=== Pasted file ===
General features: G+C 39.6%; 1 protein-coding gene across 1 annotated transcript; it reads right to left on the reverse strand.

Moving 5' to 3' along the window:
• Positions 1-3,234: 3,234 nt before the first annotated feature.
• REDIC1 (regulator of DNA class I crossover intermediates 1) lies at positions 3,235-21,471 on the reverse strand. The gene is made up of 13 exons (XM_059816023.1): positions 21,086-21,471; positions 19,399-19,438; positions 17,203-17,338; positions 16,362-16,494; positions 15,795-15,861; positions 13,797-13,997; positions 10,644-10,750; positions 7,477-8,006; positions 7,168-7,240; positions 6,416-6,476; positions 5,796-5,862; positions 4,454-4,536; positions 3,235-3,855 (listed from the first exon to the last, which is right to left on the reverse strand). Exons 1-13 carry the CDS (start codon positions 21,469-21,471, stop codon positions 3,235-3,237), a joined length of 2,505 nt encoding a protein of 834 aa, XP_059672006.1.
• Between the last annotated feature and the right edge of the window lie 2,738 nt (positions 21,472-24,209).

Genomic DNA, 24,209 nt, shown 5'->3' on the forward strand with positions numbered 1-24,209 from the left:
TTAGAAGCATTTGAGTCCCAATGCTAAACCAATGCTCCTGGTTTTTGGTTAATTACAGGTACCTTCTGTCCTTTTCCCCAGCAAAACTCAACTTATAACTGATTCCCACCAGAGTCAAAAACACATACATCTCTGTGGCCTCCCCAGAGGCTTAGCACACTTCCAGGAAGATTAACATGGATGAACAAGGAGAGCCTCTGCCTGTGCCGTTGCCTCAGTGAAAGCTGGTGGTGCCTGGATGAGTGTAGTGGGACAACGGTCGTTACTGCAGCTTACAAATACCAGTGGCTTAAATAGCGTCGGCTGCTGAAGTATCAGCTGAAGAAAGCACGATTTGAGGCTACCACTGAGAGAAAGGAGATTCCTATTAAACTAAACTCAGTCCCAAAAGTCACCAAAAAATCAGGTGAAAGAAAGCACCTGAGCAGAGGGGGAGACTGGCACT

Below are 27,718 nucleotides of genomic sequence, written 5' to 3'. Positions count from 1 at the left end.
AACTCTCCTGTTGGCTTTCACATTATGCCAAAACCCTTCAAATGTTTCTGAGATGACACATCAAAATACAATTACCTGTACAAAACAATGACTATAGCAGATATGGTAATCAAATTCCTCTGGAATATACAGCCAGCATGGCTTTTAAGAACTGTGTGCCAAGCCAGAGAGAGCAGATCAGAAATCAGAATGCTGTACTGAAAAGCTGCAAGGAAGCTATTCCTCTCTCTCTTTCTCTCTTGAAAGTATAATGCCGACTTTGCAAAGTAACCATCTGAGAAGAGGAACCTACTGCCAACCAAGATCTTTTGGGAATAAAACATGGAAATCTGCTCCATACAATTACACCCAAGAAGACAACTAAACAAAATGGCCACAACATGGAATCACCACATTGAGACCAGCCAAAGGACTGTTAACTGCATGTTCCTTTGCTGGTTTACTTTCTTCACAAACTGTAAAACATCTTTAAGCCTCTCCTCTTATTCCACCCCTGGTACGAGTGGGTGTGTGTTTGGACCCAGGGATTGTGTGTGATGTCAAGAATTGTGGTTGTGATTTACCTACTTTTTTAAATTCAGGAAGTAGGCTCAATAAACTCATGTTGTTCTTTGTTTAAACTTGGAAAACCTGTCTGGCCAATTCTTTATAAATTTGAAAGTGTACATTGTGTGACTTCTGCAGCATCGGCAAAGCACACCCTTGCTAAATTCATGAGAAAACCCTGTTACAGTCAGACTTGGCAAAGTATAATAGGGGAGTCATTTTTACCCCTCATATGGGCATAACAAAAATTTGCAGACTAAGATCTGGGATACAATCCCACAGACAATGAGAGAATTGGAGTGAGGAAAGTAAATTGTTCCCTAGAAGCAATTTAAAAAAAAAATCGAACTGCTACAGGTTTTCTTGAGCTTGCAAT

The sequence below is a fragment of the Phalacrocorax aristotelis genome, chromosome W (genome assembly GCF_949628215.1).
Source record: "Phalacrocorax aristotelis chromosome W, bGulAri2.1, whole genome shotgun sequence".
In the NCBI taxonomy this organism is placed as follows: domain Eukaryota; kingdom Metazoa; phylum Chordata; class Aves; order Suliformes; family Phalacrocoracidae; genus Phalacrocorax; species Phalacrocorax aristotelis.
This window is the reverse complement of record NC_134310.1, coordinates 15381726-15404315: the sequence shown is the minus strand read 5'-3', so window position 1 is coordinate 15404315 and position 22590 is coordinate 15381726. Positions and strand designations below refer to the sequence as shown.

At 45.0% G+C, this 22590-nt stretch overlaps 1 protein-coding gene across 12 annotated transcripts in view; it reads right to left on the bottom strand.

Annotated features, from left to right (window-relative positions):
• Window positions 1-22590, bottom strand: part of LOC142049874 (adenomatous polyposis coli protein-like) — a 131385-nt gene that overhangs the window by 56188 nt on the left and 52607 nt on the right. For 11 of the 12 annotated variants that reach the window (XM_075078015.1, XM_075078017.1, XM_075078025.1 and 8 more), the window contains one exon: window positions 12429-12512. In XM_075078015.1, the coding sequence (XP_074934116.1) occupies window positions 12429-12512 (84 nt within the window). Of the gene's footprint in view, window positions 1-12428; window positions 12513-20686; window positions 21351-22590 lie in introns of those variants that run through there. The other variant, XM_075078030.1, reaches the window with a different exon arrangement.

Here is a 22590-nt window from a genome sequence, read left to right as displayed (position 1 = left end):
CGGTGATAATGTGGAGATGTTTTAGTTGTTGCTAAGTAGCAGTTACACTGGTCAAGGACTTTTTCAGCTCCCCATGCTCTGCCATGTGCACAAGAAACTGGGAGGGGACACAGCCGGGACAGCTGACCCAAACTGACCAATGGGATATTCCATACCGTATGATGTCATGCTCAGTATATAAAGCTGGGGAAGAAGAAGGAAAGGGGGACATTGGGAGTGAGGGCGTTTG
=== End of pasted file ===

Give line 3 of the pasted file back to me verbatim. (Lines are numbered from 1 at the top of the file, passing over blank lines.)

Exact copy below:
• Positions 1-3,234: 3,234 nt before the first annotated feature.